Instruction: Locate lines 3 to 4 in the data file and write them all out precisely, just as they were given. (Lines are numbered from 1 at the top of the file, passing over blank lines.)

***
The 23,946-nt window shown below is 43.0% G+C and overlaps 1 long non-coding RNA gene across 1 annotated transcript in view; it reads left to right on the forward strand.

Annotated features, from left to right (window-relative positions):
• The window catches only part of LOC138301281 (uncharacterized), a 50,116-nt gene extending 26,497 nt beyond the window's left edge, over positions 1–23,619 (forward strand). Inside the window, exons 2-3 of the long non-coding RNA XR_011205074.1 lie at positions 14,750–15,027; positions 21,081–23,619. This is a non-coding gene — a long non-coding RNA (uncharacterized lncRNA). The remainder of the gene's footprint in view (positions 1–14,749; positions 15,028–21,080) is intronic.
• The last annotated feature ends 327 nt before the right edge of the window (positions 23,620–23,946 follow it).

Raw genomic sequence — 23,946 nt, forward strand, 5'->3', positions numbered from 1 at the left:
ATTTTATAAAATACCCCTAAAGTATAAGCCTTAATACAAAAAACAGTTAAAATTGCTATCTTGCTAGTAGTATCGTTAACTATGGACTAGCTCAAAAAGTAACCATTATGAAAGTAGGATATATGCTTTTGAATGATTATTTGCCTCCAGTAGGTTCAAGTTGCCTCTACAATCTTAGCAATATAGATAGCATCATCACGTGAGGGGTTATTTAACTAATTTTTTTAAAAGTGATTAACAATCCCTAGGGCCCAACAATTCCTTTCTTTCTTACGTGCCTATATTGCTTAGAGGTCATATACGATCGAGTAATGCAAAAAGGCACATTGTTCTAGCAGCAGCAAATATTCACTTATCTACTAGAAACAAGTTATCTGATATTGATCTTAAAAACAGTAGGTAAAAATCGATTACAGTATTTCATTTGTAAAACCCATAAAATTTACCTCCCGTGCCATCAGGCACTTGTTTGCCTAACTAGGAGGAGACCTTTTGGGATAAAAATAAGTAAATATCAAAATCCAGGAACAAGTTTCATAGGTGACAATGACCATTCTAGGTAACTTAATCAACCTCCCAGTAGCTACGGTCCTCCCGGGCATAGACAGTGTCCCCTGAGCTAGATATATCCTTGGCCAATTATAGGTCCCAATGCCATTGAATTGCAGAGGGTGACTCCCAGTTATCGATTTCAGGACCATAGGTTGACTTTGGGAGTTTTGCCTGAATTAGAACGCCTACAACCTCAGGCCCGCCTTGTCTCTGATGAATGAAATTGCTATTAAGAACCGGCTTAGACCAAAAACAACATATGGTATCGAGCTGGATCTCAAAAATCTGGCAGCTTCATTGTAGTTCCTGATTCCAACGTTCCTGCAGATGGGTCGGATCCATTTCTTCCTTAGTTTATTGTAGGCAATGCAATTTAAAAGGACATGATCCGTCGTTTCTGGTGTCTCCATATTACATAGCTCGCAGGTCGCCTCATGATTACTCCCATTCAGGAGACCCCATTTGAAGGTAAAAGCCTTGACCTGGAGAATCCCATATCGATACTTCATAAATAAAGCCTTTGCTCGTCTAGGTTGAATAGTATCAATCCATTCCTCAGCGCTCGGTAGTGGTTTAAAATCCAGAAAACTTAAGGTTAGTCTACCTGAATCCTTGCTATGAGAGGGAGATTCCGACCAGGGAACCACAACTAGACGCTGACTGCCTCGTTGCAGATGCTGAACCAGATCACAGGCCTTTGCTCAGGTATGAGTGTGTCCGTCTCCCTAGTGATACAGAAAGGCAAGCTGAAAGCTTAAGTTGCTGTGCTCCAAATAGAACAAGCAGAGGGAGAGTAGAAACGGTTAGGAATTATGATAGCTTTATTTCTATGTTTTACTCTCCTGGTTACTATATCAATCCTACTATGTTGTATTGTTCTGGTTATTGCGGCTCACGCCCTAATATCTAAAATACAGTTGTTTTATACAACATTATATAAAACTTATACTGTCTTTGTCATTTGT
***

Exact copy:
• The window catches only part of LOC138301281 (uncharacterized), a 50,116-nt gene extending 26,497 nt beyond the window's left edge, over positions 1–23,619 (forward strand). Inside the window, exons 2-3 of the long non-coding RNA XR_011205074.1 lie at positions 14,750–15,027; positions 21,081–23,619. This is a non-coding gene — a long non-coding RNA (uncharacterized lncRNA). The remainder of the gene's footprint in view (positions 1–14,749; positions 15,028–21,080) is intronic.
• The last annotated feature ends 327 nt before the right edge of the window (positions 23,620–23,946 follow it).